2009-06-25 / News

Whatever happened to jello molds?

Flotsam and Jetsam
By Donna Drago

When I was younger, much younger, every cook seemed to have a few favorite recipes that involved gelatin. Usually, these recipes were trotted out when there were dinner guests, or when it was a holiday. Around our house, jello was always on the table during special occasions.

One of my grandmothers always made a “jello salad” that included shredded carrots and crushed pineapple suspended in orange gelatin. There was a topping that went with this dish; it was a sauce made of mayonnaise and juice from the jar of maraschino cherries, which was something that grandmothers always seemed to have on hand. Everybody seemed to love this lively, fluorescent-colored salad. This grandmother also loved “coffee jello.” This was a solid form of iced coffee that was surprisingly good. It can be made by mixing plain gelatin with black coffee and some sugar. Once set, it is served in a bowl, with a drizzle of half and half.

My other grandmother had a million jello recipes. At every family meal, there was always a molded jello salad that included many colorful layers. Some of the layers included fruit and nuts; some were mixed with sour cream. For Thanksgiving, the mold usually included cranberries. This grandmother always used a ring-shaped mold for her salads and there were always a few moments of suspense when, just before dinner, she would go through several steps to get the jello to slide out of the mold. First, she would dip the whole mold into warm water, then she would loosen around the edges with a knife. Then, she would invert the mold onto a plate and wait for a sucking sound, followed by a gentle plop. If this didn’t happen, she’d have to start the process over again. Sometimes the mold refused to come out in one piece and we’d eat the broken, shivering mess anyway.

Jello used to be on the menu in restaurants. In many family establishments, especially those with a lighted, revolving pie case, there was always a tray of red jello. It was almost always cut in perfect cubes and served in a footed glass dish with whipped cream on top. In a Chinese restaurant I used to frequent as a kid, the red jello sat in the case forever— the jello was always pulled away from the edges of the dish and probably had the texture of thousand-year-old eggs.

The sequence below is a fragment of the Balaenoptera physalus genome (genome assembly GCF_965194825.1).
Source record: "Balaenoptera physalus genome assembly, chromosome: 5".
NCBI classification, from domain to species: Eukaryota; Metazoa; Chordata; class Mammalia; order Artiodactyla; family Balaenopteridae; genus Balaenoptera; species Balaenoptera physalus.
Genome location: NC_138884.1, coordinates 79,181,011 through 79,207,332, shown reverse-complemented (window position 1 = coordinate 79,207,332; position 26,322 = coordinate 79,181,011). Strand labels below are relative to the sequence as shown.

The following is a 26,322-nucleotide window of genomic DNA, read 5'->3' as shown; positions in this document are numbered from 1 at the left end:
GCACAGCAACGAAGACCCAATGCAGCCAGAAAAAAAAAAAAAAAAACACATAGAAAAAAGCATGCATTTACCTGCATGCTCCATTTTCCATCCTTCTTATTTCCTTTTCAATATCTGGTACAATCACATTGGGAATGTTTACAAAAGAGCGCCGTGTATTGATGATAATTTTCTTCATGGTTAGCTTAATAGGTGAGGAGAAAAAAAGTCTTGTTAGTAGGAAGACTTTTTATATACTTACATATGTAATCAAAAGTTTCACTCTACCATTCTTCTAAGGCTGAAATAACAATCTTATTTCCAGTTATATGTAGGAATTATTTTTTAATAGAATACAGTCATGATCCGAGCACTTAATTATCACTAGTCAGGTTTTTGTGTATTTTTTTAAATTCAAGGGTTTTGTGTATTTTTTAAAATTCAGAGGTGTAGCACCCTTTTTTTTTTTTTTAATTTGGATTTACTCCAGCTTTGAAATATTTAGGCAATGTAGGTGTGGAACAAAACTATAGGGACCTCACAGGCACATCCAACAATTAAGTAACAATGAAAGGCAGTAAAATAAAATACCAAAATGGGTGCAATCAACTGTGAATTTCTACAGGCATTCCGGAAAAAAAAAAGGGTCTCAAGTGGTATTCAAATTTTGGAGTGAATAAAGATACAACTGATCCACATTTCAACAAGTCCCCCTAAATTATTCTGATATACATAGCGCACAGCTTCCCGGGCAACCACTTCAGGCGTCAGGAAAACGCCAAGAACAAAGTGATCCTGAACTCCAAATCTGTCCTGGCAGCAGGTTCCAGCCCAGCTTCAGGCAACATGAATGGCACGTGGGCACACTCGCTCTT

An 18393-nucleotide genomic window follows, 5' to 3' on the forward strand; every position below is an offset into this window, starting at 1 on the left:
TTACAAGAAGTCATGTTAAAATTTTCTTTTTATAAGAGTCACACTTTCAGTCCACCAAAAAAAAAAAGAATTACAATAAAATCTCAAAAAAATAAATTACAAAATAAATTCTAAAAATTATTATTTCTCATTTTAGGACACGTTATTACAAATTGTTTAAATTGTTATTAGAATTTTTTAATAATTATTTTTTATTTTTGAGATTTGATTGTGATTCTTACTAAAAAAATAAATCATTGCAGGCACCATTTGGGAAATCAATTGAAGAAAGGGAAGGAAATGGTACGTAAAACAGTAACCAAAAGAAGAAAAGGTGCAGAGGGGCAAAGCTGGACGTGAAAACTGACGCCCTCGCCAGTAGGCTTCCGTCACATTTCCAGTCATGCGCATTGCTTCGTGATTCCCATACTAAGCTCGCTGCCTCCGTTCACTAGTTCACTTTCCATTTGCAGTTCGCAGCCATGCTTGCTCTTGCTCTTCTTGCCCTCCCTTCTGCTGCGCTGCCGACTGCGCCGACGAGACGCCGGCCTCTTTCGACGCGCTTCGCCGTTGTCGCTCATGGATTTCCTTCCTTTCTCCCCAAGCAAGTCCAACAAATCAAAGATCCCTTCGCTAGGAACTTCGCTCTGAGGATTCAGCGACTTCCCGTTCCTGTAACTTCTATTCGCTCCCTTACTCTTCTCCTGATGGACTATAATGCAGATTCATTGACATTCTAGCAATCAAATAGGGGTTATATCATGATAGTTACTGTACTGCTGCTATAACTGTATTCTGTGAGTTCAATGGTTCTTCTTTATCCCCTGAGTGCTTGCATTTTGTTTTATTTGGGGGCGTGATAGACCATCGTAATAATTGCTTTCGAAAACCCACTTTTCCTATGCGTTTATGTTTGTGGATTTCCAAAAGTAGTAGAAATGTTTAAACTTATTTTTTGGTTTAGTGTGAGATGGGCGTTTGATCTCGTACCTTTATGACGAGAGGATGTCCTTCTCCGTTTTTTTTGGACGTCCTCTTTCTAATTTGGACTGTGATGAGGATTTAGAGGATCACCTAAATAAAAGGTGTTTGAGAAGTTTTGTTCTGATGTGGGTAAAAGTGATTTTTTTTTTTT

Like everybody else, my mother got in on the jello kick for a while. This would have been in the 1970s. A few times she made what was called a “jello poke cake.” This delicacy involved baking a one-layer yellow cake from a boxed mix. Once the cake was cooled, she punched holes all over the top of the cake and poured jello, still in its liquid state, over the top. This would set in the refrigerator and when sliced, would create colorful streaks of jello all through the cake. During the Cool Whip years, she made a recipe that involved whipping jello and Cool Whip together to form a sort of low-end chiffon, which went into a graham cracker pie shell.

I haven’t eaten jello in years. That’s probably because I don’t have grandmothers anymore and I don’t have the patience to make something that has to “set.” However, I have a lot of old cookbooks and have counted dozens, if not a hundred, ways to use Jello in recipes.

For anyone inspired to create with jello, the website www. jellorecipes.net has many fun ideas.

Here are some actual recipes I’d recommend not using:

Horseradish Mold, from the 1947 Woonsocket Hebrew Ladies’ Aid and Sisterhood Cookbook, might be one of the worst culinary ideas I have ever encountered. It involves one can each of crushed pineapple and beets, lemon gelatin and an entire six-ounce bottle of horseradish. This is molded and served with fish or fowl. Yikes!

The Holiday Salad, from the 1941 New American Cookbook, is even worse. This is a red and green layered Christmas mold with the first layer containing lemon gelatin and tomato soup and the second layer containing lime gelatin, beef broth and peppermint extract. If anyone ever offers to make this for your holiday gathering—run!

Here’s one that would be perfect for an upcoming family July 4 get-together: Barbecue Bean Mold. This is a suspension of canned baked beans, celery and onions in a gelatin that is flavored with tomato juice, brown sugar and mustard. This recipe comes from the 1978 All-Time Favorite Salad Recipes book. I’d be happy to share the full text of these recipes with anyone who has either lost their sense of taste, or has to bring a dish to the home of a relative they just don’t like. Bon appĂ©tit!

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